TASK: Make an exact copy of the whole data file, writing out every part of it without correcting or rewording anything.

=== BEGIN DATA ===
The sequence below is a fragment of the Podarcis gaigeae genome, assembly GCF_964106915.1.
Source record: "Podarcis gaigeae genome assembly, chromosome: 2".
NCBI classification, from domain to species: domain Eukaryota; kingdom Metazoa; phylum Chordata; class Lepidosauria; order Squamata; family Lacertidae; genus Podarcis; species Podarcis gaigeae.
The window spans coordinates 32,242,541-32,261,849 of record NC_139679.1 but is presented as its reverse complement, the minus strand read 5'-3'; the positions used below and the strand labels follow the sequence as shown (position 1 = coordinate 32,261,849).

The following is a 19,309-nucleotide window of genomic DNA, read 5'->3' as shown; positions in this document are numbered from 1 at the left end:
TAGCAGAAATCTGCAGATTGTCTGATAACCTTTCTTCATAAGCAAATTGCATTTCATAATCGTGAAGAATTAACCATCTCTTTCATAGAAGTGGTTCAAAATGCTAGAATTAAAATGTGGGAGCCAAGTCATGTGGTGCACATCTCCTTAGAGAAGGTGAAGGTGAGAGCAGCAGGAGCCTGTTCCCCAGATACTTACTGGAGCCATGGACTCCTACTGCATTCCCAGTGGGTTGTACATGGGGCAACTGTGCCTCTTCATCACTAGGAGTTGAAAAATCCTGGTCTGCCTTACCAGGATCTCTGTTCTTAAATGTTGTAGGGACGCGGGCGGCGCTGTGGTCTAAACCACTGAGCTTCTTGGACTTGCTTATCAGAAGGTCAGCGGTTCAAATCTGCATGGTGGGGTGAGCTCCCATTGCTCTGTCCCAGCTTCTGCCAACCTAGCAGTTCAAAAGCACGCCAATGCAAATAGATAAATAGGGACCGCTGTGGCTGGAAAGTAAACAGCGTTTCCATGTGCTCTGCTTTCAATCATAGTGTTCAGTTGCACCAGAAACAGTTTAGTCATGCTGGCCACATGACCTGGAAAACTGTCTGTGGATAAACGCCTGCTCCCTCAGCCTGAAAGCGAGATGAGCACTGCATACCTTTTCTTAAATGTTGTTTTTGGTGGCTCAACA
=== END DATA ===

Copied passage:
The sequence below is a fragment of the Podarcis gaigeae genome, assembly GCF_964106915.1.
Source record: "Podarcis gaigeae genome assembly, chromosome: 2".
NCBI classification, from domain to species: domain Eukaryota; kingdom Metazoa; phylum Chordata; class Lepidosauria; order Squamata; family Lacertidae; genus Podarcis; species Podarcis gaigeae.
The window spans coordinates 32,242,541-32,261,849 of record NC_139679.1 but is presented as its reverse complement, the minus strand read 5'-3'; the positions used below and the strand labels follow the sequence as shown (position 1 = coordinate 32,261,849).

The following is a 19,309-nucleotide window of genomic DNA, read 5'->3' as shown; positions in this document are numbered from 1 at the left end:
TAGCAGAAATCTGCAGATTGTCTGATAACCTTTCTTCATAAGCAAATTGCATTTCATAATCGTGAAGAATTAACCATCTCTTTCATAGAAGTGGTTCAAAATGCTAGAATTAAAATGTGGGAGCCAAGTCATGTGGTGCACATCTCCTTAGAGAAGGTGAAGGTGAGAGCAGCAGGAGCCTGTTCCCCAGATACTTACTGGAGCCATGGACTCCTACTGCATTCCCAGTGGGTTGTACATGGGGCAACTGTGCCTCTTCATCACTAGGAGTTGAAAAATCCTGGTCTGCCTTACCAGGATCTCTGTTCTTAAATGTTGTAGGGACGCGGGCGGCGCTGTGGTCTAAACCACTGAGCTTCTTGGACTTGCTTATCAGAAGGTCAGCGGTTCAAATCTGCATGGTGGGGTGAGCTCCCATTGCTCTGTCCCAGCTTCTGCCAACCTAGCAGTTCAAAAGCACGCCAATGCAAATAGATAAATAGGGACCGCTGTGGCTGGAAAGTAAACAGCGTTTCCATGTGCTCTGCTTTCAATCATAGTGTTCAGTTGCACCAGAAACAGTTTAGTCATGCTGGCCACATGACCTGGAAAACTGTCTGTGGATAAACGCCTGCTCCCTCAGCCTGAAAGCGAGATGAGCACTGCATACCTTTTCTTAAATGTTGTTTTTGGTGGCTCAACA